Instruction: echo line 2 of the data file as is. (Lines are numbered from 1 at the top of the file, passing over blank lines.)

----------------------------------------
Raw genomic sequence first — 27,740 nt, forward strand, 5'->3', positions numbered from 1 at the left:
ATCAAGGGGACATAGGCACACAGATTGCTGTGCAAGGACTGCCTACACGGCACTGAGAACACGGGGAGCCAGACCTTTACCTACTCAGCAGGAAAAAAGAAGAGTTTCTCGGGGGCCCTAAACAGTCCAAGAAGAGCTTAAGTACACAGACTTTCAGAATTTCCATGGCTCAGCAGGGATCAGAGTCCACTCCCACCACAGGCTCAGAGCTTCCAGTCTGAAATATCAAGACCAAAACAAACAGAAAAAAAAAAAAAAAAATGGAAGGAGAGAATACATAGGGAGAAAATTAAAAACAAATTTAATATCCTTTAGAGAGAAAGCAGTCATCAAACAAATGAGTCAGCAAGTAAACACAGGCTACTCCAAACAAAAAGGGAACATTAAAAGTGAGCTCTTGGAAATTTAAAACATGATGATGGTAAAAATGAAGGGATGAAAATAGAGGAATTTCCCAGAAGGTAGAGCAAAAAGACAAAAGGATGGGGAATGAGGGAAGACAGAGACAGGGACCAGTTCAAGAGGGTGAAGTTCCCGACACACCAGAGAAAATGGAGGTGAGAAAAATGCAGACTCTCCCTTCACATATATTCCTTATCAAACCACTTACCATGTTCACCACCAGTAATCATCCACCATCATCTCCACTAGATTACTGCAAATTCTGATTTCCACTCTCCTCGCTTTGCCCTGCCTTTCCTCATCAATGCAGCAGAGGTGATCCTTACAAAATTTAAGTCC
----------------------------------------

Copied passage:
ATCAAGGGGACATAGGCACACAGATTGCTGTGCAAGGACTGCCTACACGGCACTGAGAACACGGGGAGCCAGACCTTTACCTACTCAGCAGGAAAAAAGAAGAGTTTCTCGGGGGCCCTAAACAGTCCAAGAAGAGCTTAAGTACACAGACTTTCAGAATTTCCATGGCTCAGCAGGGATCAGAGTCCACTCCCACCACAGGCTCAGAGCTTCCAGTCTGAAATATCAAGACCAAAACAAACAGAAAAAAAAAAAAAAAAATGGAAGGAGAGAATACATAGGGAGAAAATTAAAAACAAATTTAATATCCTTTAGAGAGAAAGCAGTCATCAAACAAATGAGTCAGCAAGTAAACACAGGCTACTCCAAACAAAAAGGGAACATTAAAAGTGAGCTCTTGGAAATTTAAAACATGATGATGGTAAAAATGAAGGGATGAAAATAGAGGAATTTCCCAGAAGGTAGAGCAAAAAGACAAAAGGATGGGGAATGAGGGAAGACAGAGACAGGGACCAGTTCAAGAGGGTGAAGTTCCCGACACACCAGAGAAAATGGAGGTGAGAAAAATGCAGACTCTCCCTTCACATATATTCCTTATCAAACCACTTACCATGTTCACCACCAGTAATCATCCACCATCATCTCCACTAGATTACTGCAAATTCTGATTTCCACTCTCCTCGCTTTGCCCTGCCTTTCCTCATCAATGCAGCAGAGGTGATCCTTACAAAATTTAAGTCC